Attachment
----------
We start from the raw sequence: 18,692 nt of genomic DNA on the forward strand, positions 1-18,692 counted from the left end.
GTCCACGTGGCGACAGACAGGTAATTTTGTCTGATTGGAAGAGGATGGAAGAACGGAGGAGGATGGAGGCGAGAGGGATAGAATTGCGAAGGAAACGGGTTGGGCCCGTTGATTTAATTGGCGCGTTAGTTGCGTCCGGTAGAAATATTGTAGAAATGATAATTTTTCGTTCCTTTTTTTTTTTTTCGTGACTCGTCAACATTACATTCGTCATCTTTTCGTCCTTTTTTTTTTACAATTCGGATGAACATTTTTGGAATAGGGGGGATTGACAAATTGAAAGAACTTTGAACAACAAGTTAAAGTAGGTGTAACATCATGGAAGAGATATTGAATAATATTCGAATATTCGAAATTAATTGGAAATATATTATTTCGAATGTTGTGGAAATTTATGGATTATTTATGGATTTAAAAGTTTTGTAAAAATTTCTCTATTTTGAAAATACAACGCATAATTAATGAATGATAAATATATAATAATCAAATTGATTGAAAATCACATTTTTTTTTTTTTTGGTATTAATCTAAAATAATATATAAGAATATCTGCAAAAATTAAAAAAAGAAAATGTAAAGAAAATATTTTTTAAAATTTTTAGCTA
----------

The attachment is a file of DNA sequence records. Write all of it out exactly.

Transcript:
We start from the raw sequence: 18,692 nt of genomic DNA on the forward strand, positions 1-18,692 counted from the left end.
GTCCACGTGGCGACAGACAGGTAATTTTGTCTGATTGGAAGAGGATGGAAGAACGGAGGAGGATGGAGGCGAGAGGGATAGAATTGCGAAGGAAACGGGTTGGGCCCGTTGATTTAATTGGCGCGTTAGTTGCGTCCGGTAGAAATATTGTAGAAATGATAATTTTTCGTTCCTTTTTTTTTTTTTCGTGACTCGTCAACATTACATTCGTCATCTTTTCGTCCTTTTTTTTTTACAATTCGGATGAACATTTTTGGAATAGGGGGGATTGACAAATTGAAAGAACTTTGAACAACAAGTTAAAGTAGGTGTAACATCATGGAAGAGATATTGAATAATATTCGAATATTCGAAATTAATTGGAAATATATTATTTCGAATGTTGTGGAAATTTATGGATTATTTATGGATTTAAAAGTTTTGTAAAAATTTCTCTATTTTGAAAATACAACGCATAATTAATGAATGATAAATATATAATAATCAAATTGATTGAAAATCACATTTTTTTTTTTTTTGGTATTAATCTAAAATAATATATAAGAATATCTGCAAAAATTAAAAAAAGAAAATGTAAAGAAAATATTTTTTAAAATTTTTAGCTA